The growth has not been built on sand. Covid aside, Kia has grown each year since scrappage. Its residuals have been strong, and it has never had to dump a load of spare stock on the market to chase volume. It got very close to 100,000 in 2019 when it sold 97,000 cars, but resisted any temptation to break the magic 100k barrier at the end of the year by pre-registering the cars needed to get there. 

“In this industry you can create sales and registrations but you won’t be sustainable without growing demand,” said Philpott. “If you do that, then residuals will drop and you typically fall back the next year, as many manufacturers do after a growth spurt.”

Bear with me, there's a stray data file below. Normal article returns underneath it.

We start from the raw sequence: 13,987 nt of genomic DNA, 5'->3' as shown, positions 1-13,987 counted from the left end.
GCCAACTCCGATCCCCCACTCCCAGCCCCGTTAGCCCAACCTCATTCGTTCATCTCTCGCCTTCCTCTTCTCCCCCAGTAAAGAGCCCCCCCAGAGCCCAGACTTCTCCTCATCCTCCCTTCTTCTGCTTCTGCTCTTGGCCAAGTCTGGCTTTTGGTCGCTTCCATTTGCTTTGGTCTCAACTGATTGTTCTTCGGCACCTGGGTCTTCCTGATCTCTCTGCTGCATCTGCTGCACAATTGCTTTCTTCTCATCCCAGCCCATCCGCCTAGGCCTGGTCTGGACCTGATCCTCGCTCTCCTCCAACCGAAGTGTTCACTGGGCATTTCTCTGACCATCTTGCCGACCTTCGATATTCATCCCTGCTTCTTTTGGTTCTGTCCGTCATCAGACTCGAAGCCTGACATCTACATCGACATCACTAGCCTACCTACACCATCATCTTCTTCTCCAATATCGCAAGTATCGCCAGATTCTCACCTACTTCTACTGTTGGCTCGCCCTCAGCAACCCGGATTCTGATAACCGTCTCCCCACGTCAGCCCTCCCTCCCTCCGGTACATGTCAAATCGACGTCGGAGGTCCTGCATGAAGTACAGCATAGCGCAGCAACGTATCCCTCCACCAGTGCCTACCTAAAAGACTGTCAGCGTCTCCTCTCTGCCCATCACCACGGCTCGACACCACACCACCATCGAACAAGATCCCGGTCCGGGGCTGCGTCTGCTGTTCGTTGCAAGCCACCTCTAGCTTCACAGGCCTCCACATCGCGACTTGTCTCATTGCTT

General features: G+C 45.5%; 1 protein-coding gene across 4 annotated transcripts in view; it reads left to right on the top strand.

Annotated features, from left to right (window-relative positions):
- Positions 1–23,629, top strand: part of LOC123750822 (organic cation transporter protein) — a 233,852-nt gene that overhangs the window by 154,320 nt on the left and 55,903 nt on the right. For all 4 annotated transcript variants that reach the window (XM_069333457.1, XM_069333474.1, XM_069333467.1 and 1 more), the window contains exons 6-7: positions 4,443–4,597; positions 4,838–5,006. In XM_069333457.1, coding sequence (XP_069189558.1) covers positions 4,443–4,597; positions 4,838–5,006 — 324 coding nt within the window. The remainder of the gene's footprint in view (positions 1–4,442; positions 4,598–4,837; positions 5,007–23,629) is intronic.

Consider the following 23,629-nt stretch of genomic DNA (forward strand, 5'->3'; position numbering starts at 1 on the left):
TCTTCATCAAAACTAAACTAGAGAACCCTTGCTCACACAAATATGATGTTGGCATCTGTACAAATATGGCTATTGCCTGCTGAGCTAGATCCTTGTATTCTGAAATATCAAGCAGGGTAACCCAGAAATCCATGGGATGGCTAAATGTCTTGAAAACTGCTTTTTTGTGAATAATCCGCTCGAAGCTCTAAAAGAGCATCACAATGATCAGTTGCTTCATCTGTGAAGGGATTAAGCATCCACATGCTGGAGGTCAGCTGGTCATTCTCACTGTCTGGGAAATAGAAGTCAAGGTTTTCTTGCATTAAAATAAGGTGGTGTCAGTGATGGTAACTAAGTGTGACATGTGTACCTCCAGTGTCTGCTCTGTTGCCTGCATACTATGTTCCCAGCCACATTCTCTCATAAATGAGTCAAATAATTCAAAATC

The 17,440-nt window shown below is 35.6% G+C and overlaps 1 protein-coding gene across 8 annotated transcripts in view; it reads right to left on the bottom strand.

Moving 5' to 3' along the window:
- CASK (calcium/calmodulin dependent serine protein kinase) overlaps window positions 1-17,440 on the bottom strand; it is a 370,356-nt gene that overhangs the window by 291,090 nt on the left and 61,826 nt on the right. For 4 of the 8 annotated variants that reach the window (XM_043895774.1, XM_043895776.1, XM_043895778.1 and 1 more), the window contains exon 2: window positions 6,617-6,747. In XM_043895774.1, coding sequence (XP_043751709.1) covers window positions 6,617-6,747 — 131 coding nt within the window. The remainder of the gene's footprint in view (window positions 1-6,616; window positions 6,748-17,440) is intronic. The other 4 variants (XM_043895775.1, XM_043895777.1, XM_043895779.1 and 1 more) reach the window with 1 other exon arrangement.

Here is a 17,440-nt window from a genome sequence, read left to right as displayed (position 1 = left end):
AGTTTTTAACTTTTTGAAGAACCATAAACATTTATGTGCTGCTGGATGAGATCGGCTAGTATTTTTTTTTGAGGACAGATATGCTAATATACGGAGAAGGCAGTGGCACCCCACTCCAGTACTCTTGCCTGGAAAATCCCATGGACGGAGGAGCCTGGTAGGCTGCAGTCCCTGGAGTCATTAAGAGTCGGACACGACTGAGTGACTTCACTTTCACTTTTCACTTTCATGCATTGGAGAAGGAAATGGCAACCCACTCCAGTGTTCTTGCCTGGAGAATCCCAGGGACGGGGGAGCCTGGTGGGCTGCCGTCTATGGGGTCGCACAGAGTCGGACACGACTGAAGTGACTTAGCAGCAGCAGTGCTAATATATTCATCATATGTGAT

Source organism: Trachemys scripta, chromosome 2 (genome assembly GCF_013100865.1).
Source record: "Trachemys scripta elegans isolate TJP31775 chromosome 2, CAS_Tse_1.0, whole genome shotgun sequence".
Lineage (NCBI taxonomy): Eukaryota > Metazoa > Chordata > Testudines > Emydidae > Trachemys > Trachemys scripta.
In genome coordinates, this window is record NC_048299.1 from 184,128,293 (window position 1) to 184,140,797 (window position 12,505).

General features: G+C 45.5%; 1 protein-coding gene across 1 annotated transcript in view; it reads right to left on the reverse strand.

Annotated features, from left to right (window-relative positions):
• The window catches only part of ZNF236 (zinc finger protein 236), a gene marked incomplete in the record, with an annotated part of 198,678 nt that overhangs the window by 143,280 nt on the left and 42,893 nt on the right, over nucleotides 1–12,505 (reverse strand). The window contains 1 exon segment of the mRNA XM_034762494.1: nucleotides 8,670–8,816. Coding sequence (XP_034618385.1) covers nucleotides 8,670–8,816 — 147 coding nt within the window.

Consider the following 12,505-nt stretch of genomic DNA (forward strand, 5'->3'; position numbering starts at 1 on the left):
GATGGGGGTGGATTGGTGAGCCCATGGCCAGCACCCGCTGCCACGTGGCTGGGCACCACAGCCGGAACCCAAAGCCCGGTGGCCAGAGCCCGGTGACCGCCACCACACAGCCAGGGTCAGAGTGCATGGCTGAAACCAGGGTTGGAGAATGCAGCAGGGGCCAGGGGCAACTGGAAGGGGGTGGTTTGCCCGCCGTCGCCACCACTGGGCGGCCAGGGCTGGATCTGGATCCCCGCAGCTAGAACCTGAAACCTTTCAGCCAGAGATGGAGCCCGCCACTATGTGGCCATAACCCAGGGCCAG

The Sportage and Niro make up the bulk of the Kia range, and it was the successful launch of the previous generation Sportage that made Philpott believe 100,000 was possible. It was then the success of electric models that made it inevitable. Some 43% of Kia sales last year were electrified, and 16% of the total were fully electric. 

Kia’s success with electric cars has been the final step in changing the brand’s wider perceptions, and it now sits firmly in the mainstream. A budget brand it is no more. 

“I think that electrification has been a great leveller of brands. We are seen as a leader in electrification with the EV6, Niro, Soul, plug-ins and hybrids. Cars have really changed, and electrification has accelerated the perception change of the Kia brand. It has enabled us to be looked at with any brand, from the likes of Tesla and BMW, and also brands that now even offer cheaper products than us.”


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